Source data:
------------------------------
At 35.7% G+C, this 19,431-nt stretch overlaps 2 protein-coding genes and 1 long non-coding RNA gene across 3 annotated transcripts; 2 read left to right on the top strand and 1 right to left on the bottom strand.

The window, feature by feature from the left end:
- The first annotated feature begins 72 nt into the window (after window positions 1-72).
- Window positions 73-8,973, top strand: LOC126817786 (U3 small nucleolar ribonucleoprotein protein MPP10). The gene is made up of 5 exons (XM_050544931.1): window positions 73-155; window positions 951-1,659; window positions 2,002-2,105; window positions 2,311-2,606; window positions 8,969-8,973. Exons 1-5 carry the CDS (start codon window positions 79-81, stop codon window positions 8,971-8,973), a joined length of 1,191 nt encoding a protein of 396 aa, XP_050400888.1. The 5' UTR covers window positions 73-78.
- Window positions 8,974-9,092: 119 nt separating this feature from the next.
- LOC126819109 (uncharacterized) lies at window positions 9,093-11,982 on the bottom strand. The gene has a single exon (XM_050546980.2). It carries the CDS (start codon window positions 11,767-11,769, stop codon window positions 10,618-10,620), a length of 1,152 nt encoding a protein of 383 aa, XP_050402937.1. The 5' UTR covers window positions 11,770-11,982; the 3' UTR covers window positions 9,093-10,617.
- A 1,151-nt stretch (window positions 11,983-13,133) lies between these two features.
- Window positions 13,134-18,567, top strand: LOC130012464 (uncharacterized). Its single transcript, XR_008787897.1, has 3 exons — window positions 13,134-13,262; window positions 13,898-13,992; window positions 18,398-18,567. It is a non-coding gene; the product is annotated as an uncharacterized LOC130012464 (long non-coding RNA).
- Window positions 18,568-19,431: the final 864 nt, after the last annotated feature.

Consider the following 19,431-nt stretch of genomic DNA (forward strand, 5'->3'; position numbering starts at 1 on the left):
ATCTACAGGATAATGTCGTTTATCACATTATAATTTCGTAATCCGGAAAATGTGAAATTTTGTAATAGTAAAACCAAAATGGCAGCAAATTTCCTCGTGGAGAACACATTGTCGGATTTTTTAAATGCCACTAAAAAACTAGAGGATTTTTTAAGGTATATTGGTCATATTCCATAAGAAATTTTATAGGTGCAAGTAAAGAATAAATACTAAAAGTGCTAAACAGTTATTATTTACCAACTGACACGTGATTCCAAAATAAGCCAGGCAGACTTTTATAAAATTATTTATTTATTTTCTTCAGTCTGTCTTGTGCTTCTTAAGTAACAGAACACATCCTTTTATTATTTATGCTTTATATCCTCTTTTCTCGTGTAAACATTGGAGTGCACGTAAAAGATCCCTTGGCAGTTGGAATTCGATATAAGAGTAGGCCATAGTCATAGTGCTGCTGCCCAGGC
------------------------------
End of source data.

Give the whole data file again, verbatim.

At 35.7% G+C, this 19,431-nt stretch overlaps 2 protein-coding genes and 1 long non-coding RNA gene across 3 annotated transcripts; 2 read left to right on the top strand and 1 right to left on the bottom strand.

The window, feature by feature from the left end:
- The first annotated feature begins 72 nt into the window (after window positions 1-72).
- Window positions 73-8,973, top strand: LOC126817786 (U3 small nucleolar ribonucleoprotein protein MPP10). The gene is made up of 5 exons (XM_050544931.1): window positions 73-155; window positions 951-1,659; window positions 2,002-2,105; window positions 2,311-2,606; window positions 8,969-8,973. Exons 1-5 carry the CDS (start codon window positions 79-81, stop codon window positions 8,971-8,973), a joined length of 1,191 nt encoding a protein of 396 aa, XP_050400888.1. The 5' UTR covers window positions 73-78.
- Window positions 8,974-9,092: 119 nt separating this feature from the next.
- LOC126819109 (uncharacterized) lies at window positions 9,093-11,982 on the bottom strand. The gene has a single exon (XM_050546980.2). It carries the CDS (start codon window positions 11,767-11,769, stop codon window positions 10,618-10,620), a length of 1,152 nt encoding a protein of 383 aa, XP_050402937.1. The 5' UTR covers window positions 11,770-11,982; the 3' UTR covers window positions 9,093-10,617.
- A 1,151-nt stretch (window positions 11,983-13,133) lies between these two features.
- Window positions 13,134-18,567, top strand: LOC130012464 (uncharacterized). Its single transcript, XR_008787897.1, has 3 exons — window positions 13,134-13,262; window positions 13,898-13,992; window positions 18,398-18,567. It is a non-coding gene; the product is annotated as an uncharacterized LOC130012464 (long non-coding RNA).
- Window positions 18,568-19,431: the final 864 nt, after the last annotated feature.

Consider the following 19,431-nt stretch of genomic DNA (forward strand, 5'->3'; position numbering starts at 1 on the left):
ATCTACAGGATAATGTCGTTTATCACATTATAATTTCGTAATCCGGAAAATGTGAAATTTTGTAATAGTAAAACCAAAATGGCAGCAAATTTCCTCGTGGAGAACACATTGTCGGATTTTTTAAATGCCACTAAAAAACTAGAGGATTTTTTAAGGTATATTGGTCATATTCCATAAGAAATTTTATAGGTGCAAGTAAAGAATAAATACTAAAAGTGCTAAACAGTTATTATTTACCAACTGACACGTGATTCCAAAATAAGCCAGGCAGACTTTTATAAAATTATTTATTTATTTTCTTCAGTCTGTCTTGTGCTTCTTAAGTAACAGAACACATCCTTTTATTATTTATGCTTTATATCCTCTTTTCTCGTGTAAACATTGGAGTGCACGTAAAAGATCCCTTGGCAGTTGGAATTCGATATAAGAGTAGGCCATAGTCATAGTGCTGCTGCCCAGGC